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"The Tourist" Review: Johnny Depp-Angelina Jolie Film Misses the Boat

Angelina Jolie and Johnny Depp in "The Tourist." Sony Pictures

NEW YORK (CBS) Angelina Jolie and Johnny Depp seem like a match made in heaven on paper, but the cat-and-mouse romantic caper "The Tourist" isn't really worth the visit.

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Sure, Jolie is as stunning as ever playing Elise, a mysterious, wealthy Englishwoman who obviously has an agenda behind those beguiling eyes, and Johnny Depp is quite the charmer as Frank, an ordinary community college math teacher from the U.S. captivated by her beauty after a chance encounter. 

And of course, Venice, where the film is predominantly set, is picture-postcard perfect, but for the most part, that's where the enchantment and the tension in this thriller ends.

Based on the 2005 French thriller "Anthony Zimmer", which is itself scheduled for a reboot next year, second time out director Florian Henckel von Donnersmark ("The Lives of Others") clearly sought to evoke the feel of early Hitchcockian films like "To Catch a Thief." Unfortunately, he failed to achieve it. Full of lush glamour, clever ruses to ferret out the culprit and interjected with a dose of wry humor, Carey Grant and Grace Kelly managed to accomplish in that film what Jolie and Depp fail to master in "The Tourist."

Jolie, jilted by her lover - the unseen Alex Pierce - a wealthy English rogue, seeks to reconnect with him. While at a cafe in Paris she receives a note delivered from him, asking her to board a train from Paris going to Venice and to seek out the first man she sees that has a similar build to him (Depp) and to use him as a decoy to throw the authorities of his trail.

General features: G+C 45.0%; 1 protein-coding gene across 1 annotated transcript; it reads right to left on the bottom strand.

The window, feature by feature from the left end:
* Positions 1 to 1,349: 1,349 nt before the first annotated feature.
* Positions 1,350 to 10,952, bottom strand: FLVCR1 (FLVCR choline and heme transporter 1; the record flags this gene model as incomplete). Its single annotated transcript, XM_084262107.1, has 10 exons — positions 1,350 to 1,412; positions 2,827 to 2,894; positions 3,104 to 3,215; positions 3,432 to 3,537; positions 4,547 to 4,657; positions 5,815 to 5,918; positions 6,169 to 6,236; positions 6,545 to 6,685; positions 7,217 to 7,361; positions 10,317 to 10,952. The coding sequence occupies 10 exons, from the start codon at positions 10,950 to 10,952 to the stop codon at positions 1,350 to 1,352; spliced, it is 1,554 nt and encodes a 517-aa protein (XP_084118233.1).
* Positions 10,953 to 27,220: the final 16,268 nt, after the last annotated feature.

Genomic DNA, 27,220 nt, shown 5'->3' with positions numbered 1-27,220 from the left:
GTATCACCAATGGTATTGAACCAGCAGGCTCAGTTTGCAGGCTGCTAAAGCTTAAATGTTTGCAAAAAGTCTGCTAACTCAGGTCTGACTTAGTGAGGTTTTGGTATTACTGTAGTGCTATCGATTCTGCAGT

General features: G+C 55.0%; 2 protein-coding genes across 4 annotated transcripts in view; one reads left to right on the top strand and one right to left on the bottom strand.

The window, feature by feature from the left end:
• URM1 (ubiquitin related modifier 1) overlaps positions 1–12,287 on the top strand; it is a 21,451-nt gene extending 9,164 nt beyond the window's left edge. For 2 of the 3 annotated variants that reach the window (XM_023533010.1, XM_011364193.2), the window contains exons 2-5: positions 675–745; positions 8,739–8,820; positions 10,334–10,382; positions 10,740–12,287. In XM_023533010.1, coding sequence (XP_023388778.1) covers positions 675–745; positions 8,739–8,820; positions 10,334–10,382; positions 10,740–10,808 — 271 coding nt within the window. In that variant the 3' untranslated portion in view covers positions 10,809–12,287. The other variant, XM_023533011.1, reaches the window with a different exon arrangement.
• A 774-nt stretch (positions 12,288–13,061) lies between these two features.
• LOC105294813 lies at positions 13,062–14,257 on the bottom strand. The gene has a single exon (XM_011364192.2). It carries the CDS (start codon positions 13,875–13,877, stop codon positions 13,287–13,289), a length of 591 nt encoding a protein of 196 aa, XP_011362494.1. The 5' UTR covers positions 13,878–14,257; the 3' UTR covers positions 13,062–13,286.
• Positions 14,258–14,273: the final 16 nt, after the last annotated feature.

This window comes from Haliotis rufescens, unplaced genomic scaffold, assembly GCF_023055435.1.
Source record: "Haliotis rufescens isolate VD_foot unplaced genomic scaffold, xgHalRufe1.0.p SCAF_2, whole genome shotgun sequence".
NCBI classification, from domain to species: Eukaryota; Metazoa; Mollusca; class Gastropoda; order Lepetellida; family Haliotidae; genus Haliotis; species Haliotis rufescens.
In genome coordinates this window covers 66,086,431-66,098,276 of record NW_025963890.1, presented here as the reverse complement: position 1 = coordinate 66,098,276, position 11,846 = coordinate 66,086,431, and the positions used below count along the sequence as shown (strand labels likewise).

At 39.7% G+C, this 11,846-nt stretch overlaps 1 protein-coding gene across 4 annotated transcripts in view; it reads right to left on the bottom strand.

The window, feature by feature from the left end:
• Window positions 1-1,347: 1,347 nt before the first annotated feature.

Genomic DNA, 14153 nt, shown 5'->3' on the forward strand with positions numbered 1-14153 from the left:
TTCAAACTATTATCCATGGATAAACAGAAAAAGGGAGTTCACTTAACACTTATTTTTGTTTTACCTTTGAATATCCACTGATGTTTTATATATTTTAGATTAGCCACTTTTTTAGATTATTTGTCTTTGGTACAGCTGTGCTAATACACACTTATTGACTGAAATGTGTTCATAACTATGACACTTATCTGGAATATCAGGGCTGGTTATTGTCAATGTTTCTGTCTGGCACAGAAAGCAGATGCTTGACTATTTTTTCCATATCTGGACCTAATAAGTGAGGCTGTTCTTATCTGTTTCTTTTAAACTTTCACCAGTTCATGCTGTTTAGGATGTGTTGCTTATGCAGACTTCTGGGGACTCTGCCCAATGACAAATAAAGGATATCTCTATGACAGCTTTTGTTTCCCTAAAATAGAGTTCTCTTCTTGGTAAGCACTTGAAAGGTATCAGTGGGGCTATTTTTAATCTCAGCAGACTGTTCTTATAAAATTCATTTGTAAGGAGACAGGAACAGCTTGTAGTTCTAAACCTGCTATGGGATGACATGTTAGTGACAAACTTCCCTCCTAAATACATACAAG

A quasi-romance develops between Jolie and Depp's characters, which seems to fizzle even before it has a chance to sizzle. A barrage of cat and mouse chases ensue, with Frank trying to escape the thugs that mistakenly believe him to be the elusive Pierce in order to recover the king's ransom he stole from them.

Adding to the fray is lead detective Acheson of Scotland Yard (Paul Bettany) who is obsessed with bringing in Pierce at any cost. If it sounds confusing, that's because at times it is and a twist that comes at the end makes a lot of what comes before it become seemingly inconsequential. Never a good thing.

Still, Jolie presumably delivered what was asked of her in the movie - to be silent for a good part in order to maintain her character's mysteriousness quality and, of course, to exude the alluring charm and beauty she has become synonymous with. But in the process, there is very little in the way of chemistry between her character and Depp's. The pairing was a poor one, exacerbated by the director's unwillingness to invest in developing their chemistry, resulting in disconnect between the two of them.

Depp had more to work with and had some strong moments portraying an innocent American caught up in a web of international intrigue. He had little trouble endearing himself to the audience and found moments of humor to inject into his character. Both actors, however, are in their element as solo performers rather than a duo. Jolie hit it out of the park with her last movie "Salt", where she was clearly in charge, and Depp has found his element in films like "Sweeney Todd" and the "Pirates of the Caribbean" franchise.

Despite the lack of "oomph" in the plot, however, the scenery remains breathtaking, Venice is almost as beautiful as the porcelain good looks of Angelina Jolie and the charisma of Johnny Depp. If nothing else, the film may make you consider a holiday in Europe some day.

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